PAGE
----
Definition of newsboy in US English:

newsboy

noun

  • A boy who sells or delivers newspapers.

    • ‘His heroes were based on the kind of kids he met as orphaned and impoverished newsboys on the streets of New York City.’
    • ‘Businessmen, shoppers, and tourists elbowed through the 656-foot-long Grand Nave as ferryboat bells chimed and newsboys squawked and, far above, the tower's great clock kept time.’
    • ‘Cartoon sequences, man on the street interviews, golf balls, skits and a breathless newsboy are among the other tricks used.’
    • ‘One observer claimed that newsboys were informally divided into two classes - ‘speculators’ and ‘working bees.’’
    • ‘He avoided factory settings; his heroes were newsboys, bootblacks, and clerks.’
    • ‘More than 100 years ago, unionized newsboys in New York City waged a successful strike against newspaper barons Joseph Pulitzer and William Randolph Hearst.’
    • ‘Bennett was a newsboy and gofer for journalists.’
    • ‘He was given a ‘grand’ funeral that included a cortège of fifty-six newsboys, six of whom carried his body from the home on Pear Street to St. Joseph's Church.’
    • ‘Saturday night was especially busy; newsboys in the entertainment districts sold theatrical papers and early Sunday editions long after midnight.’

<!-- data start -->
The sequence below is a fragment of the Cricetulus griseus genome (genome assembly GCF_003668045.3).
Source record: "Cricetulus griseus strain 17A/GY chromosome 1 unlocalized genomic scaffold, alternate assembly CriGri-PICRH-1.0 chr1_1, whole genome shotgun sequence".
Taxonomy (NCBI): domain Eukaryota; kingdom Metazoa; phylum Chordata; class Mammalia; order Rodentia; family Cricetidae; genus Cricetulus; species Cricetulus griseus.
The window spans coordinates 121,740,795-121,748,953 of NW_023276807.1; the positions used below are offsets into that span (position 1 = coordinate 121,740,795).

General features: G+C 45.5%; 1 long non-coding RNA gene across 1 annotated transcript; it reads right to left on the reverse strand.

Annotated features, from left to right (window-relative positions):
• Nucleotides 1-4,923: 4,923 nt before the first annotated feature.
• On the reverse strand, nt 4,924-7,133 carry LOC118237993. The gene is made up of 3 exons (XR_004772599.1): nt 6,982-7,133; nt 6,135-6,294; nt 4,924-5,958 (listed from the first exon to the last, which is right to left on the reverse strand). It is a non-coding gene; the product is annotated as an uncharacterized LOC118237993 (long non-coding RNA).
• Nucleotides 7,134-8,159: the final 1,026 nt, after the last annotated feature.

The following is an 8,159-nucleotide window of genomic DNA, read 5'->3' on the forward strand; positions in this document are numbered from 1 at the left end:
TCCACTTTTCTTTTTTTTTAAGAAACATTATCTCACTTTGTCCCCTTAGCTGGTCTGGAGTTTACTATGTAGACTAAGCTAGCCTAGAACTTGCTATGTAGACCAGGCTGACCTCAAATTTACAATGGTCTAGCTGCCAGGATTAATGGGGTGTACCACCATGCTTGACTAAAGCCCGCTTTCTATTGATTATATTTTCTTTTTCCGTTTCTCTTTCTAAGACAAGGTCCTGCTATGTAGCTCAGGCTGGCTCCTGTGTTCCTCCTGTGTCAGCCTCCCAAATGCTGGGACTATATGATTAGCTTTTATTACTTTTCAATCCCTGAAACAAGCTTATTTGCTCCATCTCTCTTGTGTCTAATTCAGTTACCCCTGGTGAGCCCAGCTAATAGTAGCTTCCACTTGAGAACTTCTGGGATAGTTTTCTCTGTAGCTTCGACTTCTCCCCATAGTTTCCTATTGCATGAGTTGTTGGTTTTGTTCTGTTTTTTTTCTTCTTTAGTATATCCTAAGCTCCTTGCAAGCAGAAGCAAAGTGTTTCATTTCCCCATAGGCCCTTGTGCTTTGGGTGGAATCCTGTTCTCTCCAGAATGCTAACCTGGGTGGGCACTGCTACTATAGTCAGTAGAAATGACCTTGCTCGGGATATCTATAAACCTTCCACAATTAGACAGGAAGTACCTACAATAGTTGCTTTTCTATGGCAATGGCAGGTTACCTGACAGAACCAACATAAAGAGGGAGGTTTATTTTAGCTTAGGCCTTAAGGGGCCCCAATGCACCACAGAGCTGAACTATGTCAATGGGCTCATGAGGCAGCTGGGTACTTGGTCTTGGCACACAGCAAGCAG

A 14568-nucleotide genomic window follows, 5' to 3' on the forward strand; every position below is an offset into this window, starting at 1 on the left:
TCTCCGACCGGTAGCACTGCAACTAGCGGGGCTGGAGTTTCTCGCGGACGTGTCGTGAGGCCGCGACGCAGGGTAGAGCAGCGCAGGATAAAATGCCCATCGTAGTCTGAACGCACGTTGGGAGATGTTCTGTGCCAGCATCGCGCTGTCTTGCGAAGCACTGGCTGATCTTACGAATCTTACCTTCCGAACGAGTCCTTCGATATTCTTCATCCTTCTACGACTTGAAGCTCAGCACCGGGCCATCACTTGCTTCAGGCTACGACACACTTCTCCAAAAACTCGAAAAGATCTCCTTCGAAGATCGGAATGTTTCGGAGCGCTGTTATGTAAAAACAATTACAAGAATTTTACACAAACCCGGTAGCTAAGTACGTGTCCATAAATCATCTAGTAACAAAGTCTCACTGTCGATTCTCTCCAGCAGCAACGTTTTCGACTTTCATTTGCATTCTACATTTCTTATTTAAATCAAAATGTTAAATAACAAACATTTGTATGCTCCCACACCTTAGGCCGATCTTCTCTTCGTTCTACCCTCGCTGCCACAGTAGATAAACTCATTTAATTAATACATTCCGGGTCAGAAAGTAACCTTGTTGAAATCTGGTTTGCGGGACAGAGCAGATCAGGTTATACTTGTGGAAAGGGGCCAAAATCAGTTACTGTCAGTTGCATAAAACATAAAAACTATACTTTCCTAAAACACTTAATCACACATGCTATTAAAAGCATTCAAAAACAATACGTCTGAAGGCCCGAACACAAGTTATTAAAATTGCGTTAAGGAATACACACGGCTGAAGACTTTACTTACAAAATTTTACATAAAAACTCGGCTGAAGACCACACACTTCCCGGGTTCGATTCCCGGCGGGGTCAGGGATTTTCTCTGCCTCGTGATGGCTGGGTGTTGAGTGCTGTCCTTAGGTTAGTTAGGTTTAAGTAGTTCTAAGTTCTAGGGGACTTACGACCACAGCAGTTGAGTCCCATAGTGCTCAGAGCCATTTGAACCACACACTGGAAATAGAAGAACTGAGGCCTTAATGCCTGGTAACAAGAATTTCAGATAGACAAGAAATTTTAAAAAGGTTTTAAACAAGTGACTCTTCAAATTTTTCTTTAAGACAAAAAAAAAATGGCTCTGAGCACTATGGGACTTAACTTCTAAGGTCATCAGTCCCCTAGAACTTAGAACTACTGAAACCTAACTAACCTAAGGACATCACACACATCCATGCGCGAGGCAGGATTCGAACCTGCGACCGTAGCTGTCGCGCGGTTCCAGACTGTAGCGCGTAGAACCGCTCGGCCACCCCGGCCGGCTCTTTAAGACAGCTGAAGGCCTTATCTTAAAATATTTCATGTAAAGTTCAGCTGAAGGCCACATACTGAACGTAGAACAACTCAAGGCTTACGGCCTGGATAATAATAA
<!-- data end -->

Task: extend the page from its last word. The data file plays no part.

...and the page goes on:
• ‘A newsboy went by shouting something about the Waterbury trial.’
    • ‘Orphaned newsboy Billy Batson became the grown-up Captain Marvel with powers that included gaining super strength by saying ‘Shazam!’’
    • ‘Before they could move, however, a small newsboy, clad in a grey tweed vest and a grey cap, came up to them.’
    • ‘Newspapers were frequently called upon to help bury newsboys.’
    • ‘The Tsarist authorities raided Pravda's premises, confiscated issues, imposed fines, arrested editors and harassed the newsboys selling the paper.’
    • ‘Although working-class and middle-class males generally regarded excessive grieving as effeminate, there is little to suggest that newsboys held back tears or felt embarrassed at expressing their sorrow.’
    • ‘In his paintings of newsboys, bootblacks, and street urchins, John George Brown sentimentalized urban poverty, while Blythe depicted children smoking, stealing, and fighting.’
    • ‘By the turn of the twentieth century there were more than five thousand newsboys in big cities like New York, Boston, and Chicago, and two thousand in smaller cities like Detroit, St. Louis, and Cincinnati.’
    • ‘Male children worked as bootblacks and newsboys while girls peddled ‘nice Hot Corn, smoking hot, smoking hot, just from the pot!’’
    • ‘He, too, published an account of his years among the newsboys and compiled a book of inspirational readings for young people.’
    • ‘The young newsboy has purchased a bunch of violets, signifying fidelity, and has placed them on the newspaper billboard.’

Pronunciation

newsboy

/ˈn(y)o͞ozboi//ˈn(j)uzbɔɪ/